Imagine that we want to choose a sample of size $ n $ from a population of size $ N $. Let $ j $ be a unit contained within the population of size $ N $.

What is the inclusion probability of unit $ j $ for simple random sampling without replacement? In other words, what is the probability that our sample of size $ n $ will contain $ j $?

According to Thompson M.E. (1997):

"Since there are $ {N-1}\choose{n-1} $ samples of size $ n $ which contain $ j $ and each has probability $ 1/{{N}\choose{n}} $, then $ \pi_j = {{N-1}\choose{n-1}} \big/{{N}\choose{n}} = \frac{n}{N} $."

I understand that the probability of obtaining any given sample is $ 1/{{N}\choose{n}} $. However, I don't understand the other claim, which states that there are $ {N-1}\choose{n-1} $ samples of size $ n $ that contain unit $ j $... Any help or guidance would be appreciated. Thanks!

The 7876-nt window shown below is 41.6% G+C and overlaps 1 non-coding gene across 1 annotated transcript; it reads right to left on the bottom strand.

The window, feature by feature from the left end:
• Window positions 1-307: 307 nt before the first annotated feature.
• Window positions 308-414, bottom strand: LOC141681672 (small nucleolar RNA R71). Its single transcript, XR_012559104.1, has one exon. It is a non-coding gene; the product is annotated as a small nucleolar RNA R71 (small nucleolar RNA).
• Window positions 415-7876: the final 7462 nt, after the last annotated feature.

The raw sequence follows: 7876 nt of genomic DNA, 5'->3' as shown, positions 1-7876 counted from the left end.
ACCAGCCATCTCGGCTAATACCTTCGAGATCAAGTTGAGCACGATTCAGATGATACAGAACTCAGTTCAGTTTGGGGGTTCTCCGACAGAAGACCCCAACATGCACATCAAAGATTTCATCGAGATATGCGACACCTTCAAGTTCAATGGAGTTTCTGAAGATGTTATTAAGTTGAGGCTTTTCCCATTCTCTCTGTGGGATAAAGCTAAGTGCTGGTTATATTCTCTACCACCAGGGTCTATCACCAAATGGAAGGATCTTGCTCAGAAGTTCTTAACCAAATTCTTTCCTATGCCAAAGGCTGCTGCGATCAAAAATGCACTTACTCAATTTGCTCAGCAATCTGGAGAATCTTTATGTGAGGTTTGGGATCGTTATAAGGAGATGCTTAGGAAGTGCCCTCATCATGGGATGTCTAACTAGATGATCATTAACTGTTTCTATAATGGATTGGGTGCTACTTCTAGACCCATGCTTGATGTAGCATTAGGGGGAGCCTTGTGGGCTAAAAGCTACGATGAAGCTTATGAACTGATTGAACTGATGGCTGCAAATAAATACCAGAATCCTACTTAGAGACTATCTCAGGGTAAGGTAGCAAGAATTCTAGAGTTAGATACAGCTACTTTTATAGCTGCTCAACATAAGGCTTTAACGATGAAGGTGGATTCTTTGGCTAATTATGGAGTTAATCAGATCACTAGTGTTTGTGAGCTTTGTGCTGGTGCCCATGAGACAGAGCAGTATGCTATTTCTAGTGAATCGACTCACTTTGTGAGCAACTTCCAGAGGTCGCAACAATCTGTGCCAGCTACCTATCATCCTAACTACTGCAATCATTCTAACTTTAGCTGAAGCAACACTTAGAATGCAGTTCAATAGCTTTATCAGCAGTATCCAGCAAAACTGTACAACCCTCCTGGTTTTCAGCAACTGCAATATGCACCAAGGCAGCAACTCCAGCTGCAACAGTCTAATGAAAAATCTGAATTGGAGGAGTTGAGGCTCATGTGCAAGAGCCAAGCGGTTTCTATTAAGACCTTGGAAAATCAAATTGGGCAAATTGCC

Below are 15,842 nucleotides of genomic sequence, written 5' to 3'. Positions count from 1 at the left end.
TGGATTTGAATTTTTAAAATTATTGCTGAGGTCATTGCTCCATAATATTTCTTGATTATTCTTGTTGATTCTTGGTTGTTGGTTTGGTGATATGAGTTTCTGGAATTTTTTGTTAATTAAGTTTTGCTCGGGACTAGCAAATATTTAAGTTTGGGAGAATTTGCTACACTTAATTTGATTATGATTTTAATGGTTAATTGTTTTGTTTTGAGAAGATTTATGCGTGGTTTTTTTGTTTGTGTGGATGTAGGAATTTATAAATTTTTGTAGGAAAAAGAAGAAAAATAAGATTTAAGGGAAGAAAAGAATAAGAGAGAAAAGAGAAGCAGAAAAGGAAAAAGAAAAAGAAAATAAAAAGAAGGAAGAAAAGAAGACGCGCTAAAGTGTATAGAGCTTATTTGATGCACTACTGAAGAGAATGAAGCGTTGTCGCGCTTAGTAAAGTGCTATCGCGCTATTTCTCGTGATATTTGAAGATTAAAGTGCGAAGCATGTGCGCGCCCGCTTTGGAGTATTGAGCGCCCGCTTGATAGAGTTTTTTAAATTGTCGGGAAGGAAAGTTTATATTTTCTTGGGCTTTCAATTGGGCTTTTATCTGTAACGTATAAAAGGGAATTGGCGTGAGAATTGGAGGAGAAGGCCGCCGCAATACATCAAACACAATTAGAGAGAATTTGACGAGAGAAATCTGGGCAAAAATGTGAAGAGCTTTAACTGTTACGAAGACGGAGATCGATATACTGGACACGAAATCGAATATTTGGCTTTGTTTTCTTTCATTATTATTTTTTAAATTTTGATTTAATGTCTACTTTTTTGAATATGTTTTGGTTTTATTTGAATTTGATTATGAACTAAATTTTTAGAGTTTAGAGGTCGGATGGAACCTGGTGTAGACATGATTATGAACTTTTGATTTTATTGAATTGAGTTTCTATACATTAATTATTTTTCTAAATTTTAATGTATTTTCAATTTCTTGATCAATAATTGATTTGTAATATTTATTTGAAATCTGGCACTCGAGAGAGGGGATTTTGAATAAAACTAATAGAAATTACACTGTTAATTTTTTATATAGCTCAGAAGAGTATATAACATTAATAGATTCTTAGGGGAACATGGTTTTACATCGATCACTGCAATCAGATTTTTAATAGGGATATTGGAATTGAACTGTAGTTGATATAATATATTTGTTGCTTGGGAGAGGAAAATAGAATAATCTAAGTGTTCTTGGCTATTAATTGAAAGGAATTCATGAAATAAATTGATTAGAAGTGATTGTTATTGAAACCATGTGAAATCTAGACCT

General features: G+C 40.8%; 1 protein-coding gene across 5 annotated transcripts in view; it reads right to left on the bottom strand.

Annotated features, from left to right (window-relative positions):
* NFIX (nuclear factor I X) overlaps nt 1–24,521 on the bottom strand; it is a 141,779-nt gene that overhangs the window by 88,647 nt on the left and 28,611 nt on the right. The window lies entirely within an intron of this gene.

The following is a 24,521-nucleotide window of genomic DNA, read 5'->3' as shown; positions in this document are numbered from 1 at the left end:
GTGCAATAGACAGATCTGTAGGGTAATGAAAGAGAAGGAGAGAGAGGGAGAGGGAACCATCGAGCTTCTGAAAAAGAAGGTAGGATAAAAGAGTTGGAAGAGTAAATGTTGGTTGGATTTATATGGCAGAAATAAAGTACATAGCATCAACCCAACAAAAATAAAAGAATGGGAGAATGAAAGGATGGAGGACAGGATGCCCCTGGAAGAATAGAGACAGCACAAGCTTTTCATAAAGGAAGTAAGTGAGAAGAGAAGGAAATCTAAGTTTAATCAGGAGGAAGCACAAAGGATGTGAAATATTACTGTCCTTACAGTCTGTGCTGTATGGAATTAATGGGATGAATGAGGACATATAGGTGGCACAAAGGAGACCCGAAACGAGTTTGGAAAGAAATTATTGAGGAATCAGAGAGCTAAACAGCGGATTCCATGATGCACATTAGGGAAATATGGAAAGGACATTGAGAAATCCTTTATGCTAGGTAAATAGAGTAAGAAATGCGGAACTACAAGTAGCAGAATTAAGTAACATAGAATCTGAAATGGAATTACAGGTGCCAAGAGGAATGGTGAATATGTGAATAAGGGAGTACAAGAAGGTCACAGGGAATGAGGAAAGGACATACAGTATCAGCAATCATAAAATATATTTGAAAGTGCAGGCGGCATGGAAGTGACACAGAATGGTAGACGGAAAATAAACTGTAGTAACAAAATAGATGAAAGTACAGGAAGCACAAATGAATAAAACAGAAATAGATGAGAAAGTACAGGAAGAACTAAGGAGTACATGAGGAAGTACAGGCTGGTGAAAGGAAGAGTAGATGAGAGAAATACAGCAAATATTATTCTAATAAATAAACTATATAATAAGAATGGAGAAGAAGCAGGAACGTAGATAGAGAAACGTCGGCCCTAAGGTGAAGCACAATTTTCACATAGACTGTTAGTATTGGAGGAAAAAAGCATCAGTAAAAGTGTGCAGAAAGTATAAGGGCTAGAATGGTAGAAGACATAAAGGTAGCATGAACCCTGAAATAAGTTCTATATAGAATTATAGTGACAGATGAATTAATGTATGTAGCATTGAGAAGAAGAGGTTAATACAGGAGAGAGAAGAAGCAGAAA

Side note: there is a far easier way to compute $\pi_j$. A simple random sample can be obtained by randomly permuting the $N$ units and choosing the first $n$. It should be clear that the probability that unit $j$ ends up in the first $n$ after permuting is $n/N$.

The number of samples of size $n$ which contain $j$ is simply counting the number of ways you can choose the remaining $n-1$ elements of your sample. There are $N-1$ other units to choose from, so there are $\binom{N-1}{n-1}$ ways.


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